COVID hospitalizations, wastewater average rising in Ottawa

Recent developments:

  • Ottawa’s average coronavirus wastewater level keeps climbing.
  • Hospitalizations, outbreaks and test positivity do as well.
  • Kemptville sees its highest wastewater average of 2022.

The region is in the seventh wave of the COVID-19 pandemic driven by the BA.5 coronavirus subvariant. Health officials say people should get all COVID-19 vaccines they’re eligible for, wear masks indoors and follow isolation guidelines.

In its most recent weekly update, Ottawa Public Health (OPH) said coronavirus wastewater levels and the city’s test positivity percentage were high.

The latest Ottawa update


The average level of coronavirus in Ottawa’s wastewater has been rising for a month. It’s higher than the peaks of most previous waves, but below the heights reached in April 2021 and 2022.

This average is about four times higher than it was a month ago and 16 times higher than a year ago.

Researchers measuring and sharing the amount of novel coronavirus in Ottawa’s wastewater reported new pandemic records for daily readings and the weekly average in April 2022. The most recent data is from July 7. (


Twenty-four Ottawa residents with COVID-19 are in local hospitals, according to OPH’s latest update. Three of those patients are in intensive care.

Both numbers rise to levels not seen since mid-May.

The hospitalization figures above don’t include all patients. For example, they leave out patients admitted for other reasons who then test positive for COVID-19, those admitted for lingering COVID-19 complications, and those transferred from other health units.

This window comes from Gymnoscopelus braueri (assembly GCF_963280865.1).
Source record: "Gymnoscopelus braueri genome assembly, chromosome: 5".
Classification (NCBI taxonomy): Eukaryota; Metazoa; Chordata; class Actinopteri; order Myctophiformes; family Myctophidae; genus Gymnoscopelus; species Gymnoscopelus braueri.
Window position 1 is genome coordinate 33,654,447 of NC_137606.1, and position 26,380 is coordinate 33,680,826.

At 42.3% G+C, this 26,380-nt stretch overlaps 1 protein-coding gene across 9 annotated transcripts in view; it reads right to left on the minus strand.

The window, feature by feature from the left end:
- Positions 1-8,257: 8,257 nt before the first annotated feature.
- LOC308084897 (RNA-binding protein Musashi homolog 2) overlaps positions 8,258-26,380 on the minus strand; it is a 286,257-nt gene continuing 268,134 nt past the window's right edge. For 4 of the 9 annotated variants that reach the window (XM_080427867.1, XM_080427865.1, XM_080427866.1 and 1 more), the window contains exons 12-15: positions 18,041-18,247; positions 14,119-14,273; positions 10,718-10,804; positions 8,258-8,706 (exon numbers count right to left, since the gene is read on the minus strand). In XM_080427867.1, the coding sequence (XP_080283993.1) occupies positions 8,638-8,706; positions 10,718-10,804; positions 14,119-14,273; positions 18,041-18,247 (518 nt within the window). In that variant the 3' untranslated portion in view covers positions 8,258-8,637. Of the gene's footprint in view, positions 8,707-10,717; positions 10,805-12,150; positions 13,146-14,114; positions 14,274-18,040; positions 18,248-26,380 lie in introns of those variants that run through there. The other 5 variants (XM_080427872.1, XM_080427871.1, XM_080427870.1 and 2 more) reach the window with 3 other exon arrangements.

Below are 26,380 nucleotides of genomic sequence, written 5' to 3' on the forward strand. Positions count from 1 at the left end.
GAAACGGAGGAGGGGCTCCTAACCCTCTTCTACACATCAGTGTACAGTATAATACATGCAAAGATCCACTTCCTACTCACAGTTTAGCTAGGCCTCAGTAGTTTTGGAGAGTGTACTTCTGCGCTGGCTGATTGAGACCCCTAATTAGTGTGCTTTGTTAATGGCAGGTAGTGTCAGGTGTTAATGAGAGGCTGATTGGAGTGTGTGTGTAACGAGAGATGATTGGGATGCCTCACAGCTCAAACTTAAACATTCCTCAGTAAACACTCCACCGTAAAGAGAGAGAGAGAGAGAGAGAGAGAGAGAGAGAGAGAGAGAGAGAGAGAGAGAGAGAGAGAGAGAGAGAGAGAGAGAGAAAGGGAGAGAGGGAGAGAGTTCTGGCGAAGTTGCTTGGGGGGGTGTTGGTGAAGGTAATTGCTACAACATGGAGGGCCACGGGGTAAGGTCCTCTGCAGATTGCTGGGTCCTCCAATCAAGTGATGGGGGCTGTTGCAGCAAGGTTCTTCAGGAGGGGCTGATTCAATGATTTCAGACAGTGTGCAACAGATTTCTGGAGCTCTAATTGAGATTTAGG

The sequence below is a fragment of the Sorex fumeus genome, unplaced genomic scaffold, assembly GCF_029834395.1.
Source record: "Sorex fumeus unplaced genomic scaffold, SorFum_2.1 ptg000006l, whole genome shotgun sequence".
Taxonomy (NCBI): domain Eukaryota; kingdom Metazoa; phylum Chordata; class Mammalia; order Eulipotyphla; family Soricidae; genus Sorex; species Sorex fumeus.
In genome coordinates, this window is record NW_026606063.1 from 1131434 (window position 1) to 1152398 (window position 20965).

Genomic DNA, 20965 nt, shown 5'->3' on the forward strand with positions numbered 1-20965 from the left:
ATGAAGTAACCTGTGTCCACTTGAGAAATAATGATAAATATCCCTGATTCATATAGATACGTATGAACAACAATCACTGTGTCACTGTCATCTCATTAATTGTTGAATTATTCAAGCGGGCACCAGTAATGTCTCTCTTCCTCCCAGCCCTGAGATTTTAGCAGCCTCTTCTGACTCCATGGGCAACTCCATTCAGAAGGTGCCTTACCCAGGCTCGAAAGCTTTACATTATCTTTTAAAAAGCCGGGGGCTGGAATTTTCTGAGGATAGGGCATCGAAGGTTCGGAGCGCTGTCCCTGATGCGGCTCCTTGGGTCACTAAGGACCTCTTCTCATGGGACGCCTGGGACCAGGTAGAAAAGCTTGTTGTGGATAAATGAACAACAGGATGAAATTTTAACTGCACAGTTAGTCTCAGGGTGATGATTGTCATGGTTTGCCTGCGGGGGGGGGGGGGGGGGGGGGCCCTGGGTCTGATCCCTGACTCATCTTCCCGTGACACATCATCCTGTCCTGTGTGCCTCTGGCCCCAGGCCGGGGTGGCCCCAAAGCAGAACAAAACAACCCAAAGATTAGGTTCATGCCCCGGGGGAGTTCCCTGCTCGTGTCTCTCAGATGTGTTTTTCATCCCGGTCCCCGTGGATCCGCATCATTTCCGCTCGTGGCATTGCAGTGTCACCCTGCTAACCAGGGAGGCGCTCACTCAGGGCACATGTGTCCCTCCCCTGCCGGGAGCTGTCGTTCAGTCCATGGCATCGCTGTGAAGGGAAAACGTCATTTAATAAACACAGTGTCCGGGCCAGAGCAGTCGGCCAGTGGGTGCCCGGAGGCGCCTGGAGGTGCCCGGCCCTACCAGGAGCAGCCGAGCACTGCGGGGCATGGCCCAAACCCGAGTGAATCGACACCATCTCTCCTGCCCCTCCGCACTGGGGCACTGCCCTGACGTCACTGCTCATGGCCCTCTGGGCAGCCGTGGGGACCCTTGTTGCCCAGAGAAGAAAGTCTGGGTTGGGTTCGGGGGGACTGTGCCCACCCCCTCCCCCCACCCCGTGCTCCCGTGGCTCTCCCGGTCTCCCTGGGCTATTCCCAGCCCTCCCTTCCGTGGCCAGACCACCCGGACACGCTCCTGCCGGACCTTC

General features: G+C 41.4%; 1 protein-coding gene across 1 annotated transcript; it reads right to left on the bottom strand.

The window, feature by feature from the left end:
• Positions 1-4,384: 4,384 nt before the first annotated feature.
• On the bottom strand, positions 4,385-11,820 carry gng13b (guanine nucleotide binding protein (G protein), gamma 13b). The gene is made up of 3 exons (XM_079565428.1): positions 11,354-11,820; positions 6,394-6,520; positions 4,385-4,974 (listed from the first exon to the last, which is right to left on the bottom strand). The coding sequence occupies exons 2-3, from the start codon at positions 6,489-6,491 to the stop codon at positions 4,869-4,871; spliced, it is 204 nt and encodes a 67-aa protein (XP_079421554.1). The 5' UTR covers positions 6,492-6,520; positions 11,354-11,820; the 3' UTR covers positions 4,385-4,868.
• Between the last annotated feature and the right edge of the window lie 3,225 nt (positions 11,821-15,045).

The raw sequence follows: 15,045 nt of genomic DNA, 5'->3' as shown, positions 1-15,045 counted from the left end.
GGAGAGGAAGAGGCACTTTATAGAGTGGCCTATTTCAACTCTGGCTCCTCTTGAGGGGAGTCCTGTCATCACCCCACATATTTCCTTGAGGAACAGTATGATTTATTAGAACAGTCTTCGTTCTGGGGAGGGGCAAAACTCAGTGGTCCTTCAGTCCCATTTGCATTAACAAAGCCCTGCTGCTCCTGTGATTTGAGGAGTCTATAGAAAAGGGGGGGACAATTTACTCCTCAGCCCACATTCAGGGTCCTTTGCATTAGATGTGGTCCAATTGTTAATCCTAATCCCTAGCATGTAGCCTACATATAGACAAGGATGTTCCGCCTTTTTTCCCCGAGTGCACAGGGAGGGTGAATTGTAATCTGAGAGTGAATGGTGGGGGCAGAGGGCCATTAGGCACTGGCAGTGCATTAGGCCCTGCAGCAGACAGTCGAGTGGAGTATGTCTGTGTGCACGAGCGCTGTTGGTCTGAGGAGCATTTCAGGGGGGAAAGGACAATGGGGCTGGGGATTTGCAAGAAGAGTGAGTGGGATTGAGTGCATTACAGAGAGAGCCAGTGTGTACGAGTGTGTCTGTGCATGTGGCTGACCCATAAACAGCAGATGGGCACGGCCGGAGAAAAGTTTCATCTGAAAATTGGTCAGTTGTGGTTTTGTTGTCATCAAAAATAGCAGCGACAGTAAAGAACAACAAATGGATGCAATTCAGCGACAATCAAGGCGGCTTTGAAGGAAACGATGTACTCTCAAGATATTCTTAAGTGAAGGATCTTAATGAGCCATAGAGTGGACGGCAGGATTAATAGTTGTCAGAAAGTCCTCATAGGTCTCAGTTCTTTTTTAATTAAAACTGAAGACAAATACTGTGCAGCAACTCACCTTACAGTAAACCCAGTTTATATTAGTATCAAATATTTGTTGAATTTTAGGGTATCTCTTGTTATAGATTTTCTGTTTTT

Including those categories, 82 COVID-19 patients were in hospital as of its most recent data. This is also back to mid-May levels.

A graphic breaking down Ottawa COVID-19 hospitalizations.
Ottawa Public Health has a COVID-19 hospital count that shows all hospital patients who tested positive for COVID, including those admitted for other reasons, and who live in other areas. There were 82 as of July 10. (Ottawa Public Health)

Tests, outbreaks and cases

Testing strategies changed under the contagious Omicron variant, meaning many COVID-19 cases aren’t reflected in current counts. Public health officials now only track and report outbreaks in health-care settings.

Ottawa’s average test positivity rate for all residents goes up further to 18 per cent. It sat around 10 per cent for most of June before increasing around the start of summer.

There are currently 29 active COVID outbreaks in Ottawa. That number has doubled since the start of July. About half of these outbreaks are in retirement homes.

OPH reported 278 more cases and no more deaths over four days.


As of the most recent weekly update, 93 per cent of Ottawa residents age five and up had at least one COVID-19 vaccine dose, and 89 per cent had at least two.

Sixty-four per cent of Ottawans age 12 and over had at least three doses, and 13 per cent had four. Eligibility is more limited for third and fourth doses than for the first two.

Across the region

Wastewater levels have mixed trends across Leeds, Grenville and Lanark counties, including the highest number of the year in Kemptville last week. These levels are slowly rising in Kingston.

Data from other parts of the region is either at least a week old or unavailable.

Western Quebec is reporting 66 COVID-19 hospitalizations, two of them in intensive care.

Eastern Ontario communities outside Ottawa are reporting a stable total of 21 COVID hospitalizations including two patients in intensive care.

That doesn’t include Hastings Prince Edward (HPE) Public Health, which has a different counting method. Hospitalizations there are low and stable.

Across eastern Ontario, between 81 and 92 per cent of eligible residents have received at least two vaccine doses, and between 59 and 71 per cent of adults have had at least three.